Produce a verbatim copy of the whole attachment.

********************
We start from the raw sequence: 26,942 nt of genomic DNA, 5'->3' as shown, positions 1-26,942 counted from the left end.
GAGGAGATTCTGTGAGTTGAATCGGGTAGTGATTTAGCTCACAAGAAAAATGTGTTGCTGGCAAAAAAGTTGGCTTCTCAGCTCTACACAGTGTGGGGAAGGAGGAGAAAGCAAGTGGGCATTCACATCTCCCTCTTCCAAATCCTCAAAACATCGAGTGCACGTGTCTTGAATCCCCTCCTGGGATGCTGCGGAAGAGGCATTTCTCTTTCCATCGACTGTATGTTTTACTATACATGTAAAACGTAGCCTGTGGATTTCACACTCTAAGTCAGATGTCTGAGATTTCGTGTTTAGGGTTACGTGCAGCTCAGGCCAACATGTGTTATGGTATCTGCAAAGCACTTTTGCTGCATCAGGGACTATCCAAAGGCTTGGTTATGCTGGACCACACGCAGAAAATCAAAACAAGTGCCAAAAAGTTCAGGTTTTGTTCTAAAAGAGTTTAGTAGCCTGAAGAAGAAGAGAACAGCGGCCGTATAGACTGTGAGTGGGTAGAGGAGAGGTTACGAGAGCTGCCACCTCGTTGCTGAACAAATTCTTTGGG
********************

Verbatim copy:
We start from the raw sequence: 26,942 nt of genomic DNA, 5'->3' as shown, positions 1-26,942 counted from the left end.
GAGGAGATTCTGTGAGTTGAATCGGGTAGTGATTTAGCTCACAAGAAAAATGTGTTGCTGGCAAAAAAGTTGGCTTCTCAGCTCTACACAGTGTGGGGAAGGAGGAGAAAGCAAGTGGGCATTCACATCTCCCTCTTCCAAATCCTCAAAACATCGAGTGCACGTGTCTTGAATCCCCTCCTGGGATGCTGCGGAAGAGGCATTTCTCTTTCCATCGACTGTATGTTTTACTATACATGTAAAACGTAGCCTGTGGATTTCACACTCTAAGTCAGATGTCTGAGATTTCGTGTTTAGGGTTACGTGCAGCTCAGGCCAACATGTGTTATGGTATCTGCAAAGCACTTTTGCTGCATCAGGGACTATCCAAAGGCTTGGTTATGCTGGACCACACGCAGAAAATCAAAACAAGTGCCAAAAAGTTCAGGTTTTGTTCTAAAAGAGTTTAGTAGCCTGAAGAAGAAGAGAACAGCGGCCGTATAGACTGTGAGTGGGTAGAGGAGAGGTTACGAGAGCTGCCACCTCGTTGCTGAACAAATTCTTTGGG